Air France Flight 447

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Air France Flight 447
F-GZCP, the aircraft involved, seen in 2007
Date1 June 2009
SummaryEntered high-altitude stall; impacted ocean
SiteAtlantic Ocean
near waypoint TASIL
3°03′57″N 30°33′42″W / 3.06583°N 30.56167°W / 3.06583; -30.56167Coordinates: 3°03′57″N 30°33′42″W / 3.06583°N 30.56167°W / 3.06583; -30.56167
Aircraft typeAirbus A330-203
OperatorAir France
IATA flight No.AF447
ICAO flight No.AFR447
Call signAIRFRANS 447
Flight originRio de Janeiro–Galeão International Airport
DestinationCharles de Gaulle Airport
Flight path of AFF 447

Air France Flight 447 was a scheduled commercial flight from Rio de Janeiro, Brazil, to Paris, France. The aircraft used was an Airbus A330 jet. On June 1, 2009, the A330 crashed into the Atlantic Ocean, three hours and 30 minutes into the flight, killing all 228 people on board. Air France Flight 447 is currently the deadliest plane crash in Air France's history. It is the deadliest plane crash in the 21st century since the crash of American Airlines Flight 587, which occurred on November 12, 2001.

Aircraft[change | change source]

F-GZCP was an Airbus A330-203.It has two General Electric CF6-80E1A3 engines.It was delivered new from Airbus, after having its first flight on 25th February 2005, and at the time of accident, it has flown for 18870 hours, taking off and landing 2644 times.[2]

Occupants[change | change source]

Nationality Passengers Crew Total
 Argentina[3] 1 0 1
 Austria 1 0 1
 Australia 2 0 2
 Belgium 1 0 1
 Brazil 58 1 59
 Canada 1 0 1
 China 9 0 9
 Croatia 1 0 1
 Cyprus 1 0 1
 Denmark 1 0 1
 Estonia 1 0 1
 France 61 11 72
 Gabon 1 0 1
 Germany 26 0 26
 Hong Kong 5 0 5
 Hungary 4 0 4
 Iceland 1 0 1
 India 2 0 2
 Ireland[4] 3 0 3
 Italy 9 0 9
 Lebanon 3 0 3
 Japan 8 0 8
 Mexico 2 0 2
 Morocco 3 0 3
 Netherlands[5] 1 0 1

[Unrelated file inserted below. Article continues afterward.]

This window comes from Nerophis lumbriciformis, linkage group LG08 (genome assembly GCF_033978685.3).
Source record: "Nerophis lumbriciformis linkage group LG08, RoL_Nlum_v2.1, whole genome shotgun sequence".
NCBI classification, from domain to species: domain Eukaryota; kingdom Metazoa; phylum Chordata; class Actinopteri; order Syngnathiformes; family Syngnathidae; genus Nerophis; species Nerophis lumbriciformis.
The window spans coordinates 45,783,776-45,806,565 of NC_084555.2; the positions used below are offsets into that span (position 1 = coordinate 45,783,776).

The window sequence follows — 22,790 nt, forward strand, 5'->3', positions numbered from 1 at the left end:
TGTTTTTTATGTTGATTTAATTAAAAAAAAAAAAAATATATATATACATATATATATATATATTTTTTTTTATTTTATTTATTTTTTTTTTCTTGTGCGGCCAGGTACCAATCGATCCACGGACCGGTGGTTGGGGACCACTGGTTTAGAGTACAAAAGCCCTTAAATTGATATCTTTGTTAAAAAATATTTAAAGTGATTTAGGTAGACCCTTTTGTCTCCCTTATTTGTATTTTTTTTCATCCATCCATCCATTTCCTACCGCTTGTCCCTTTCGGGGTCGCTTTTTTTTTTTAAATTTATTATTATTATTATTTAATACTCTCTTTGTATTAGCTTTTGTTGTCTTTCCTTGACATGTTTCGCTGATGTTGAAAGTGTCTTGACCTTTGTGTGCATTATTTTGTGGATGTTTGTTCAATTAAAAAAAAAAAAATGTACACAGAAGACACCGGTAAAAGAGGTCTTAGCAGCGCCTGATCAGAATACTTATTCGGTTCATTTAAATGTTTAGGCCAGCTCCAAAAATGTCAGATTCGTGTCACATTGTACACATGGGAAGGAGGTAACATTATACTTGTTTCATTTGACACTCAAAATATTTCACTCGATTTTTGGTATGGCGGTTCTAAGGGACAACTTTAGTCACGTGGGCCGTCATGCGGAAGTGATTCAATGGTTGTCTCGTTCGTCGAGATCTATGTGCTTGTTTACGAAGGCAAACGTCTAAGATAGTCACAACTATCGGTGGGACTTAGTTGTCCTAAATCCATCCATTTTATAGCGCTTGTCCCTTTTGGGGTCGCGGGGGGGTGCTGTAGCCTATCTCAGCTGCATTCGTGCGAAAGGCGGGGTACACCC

New Zealand 1 0 1
 Norway[6] 3 0 3
 Pakistan 1 0 1
 Philippines 1 0 1
 Poland 2 0 2
 Portugal 3 0 3
 Romania [7] 1 0 1
 Russia 1 0 1
 Senegal 1 0 1
 Singapore 2 0 2
 Slovakia 3 0 3
 South Africa 1 0 1
 South Korea 1 0 1
 Spain[8] 2 0 2
 Sweden[9] 2 0 2
  Switzerland 6 0 6
 Taiwan 3 0 3
 Thailand 9 0 9
 Turkey[10] 1 0 1
 United Kingdom 5 0 5
 United States 12 0 12
 Vietnam 1 0 1
 Yugoslavia 3 0 3
Total (33 nationalities) 216 12 228
Nationalities shown are as stated by Air France on 1 June 2009.[11]
Attributing nationality was complicated by the holding of multiple citizenship by several passengers.
Passengers who had citizenship in one country but were attributed to another country by Air France are indicated with parentheses ().

As the flight was more than 10 hours long, there were 3 crew operating the airplane, so that each of them can take a break during the flight.[12] The flight's captain is Marc Dubois, while the co-pilots are Pierre-Cédric Bonin and David Robert.[13] There were 9 cabin crew onboard and 216 passengers.

Accident[change | change source]

Air France Flight 447 took off from Rio de Janeiro International Airport for the flight to Paris at 7.29 p.m. Brazilian time. In the first part of the flight, the captain was in the left seat, while first officer Bonin was in the right seat. The third pilot, Robert, was resting in the small cabin behind the cockpit. The plane cruised at FL350, or 35,000 feet.[2]

From 1.48 a.m. onwards, the flight went out of radar coverage. From then on ATC can no longer track the flight. At 1.55 a.m., the captain woke Robert up and asked Robert to take his place.[2]

Then, at 2.08 a.m. the plane turned left due to turbulence. Just 2 minutes later, both the autopilot and the auto thrust switches off. Bonin, in response, said,"I have control." before raising the plane's nose up and causing the plane to climb. Robert noticed this and asked Bonin to descend. Bonin then put the nose down and the plane no longer climbed as fast as how it did previously. However, the plane was still climbing.[14]

At about 2.11 a.m and 6 seconds, the plane reached the maximum altitude. The angle of attack was about 16 degrees. The plane stalled and began to descend. Throughout the whole descent, the angle of attack remained above 35 degrees when valid. The plane most likely crashed at 2.14 a.m. and 28 seconds, when all the recordings stopped.

Searches[change | change source]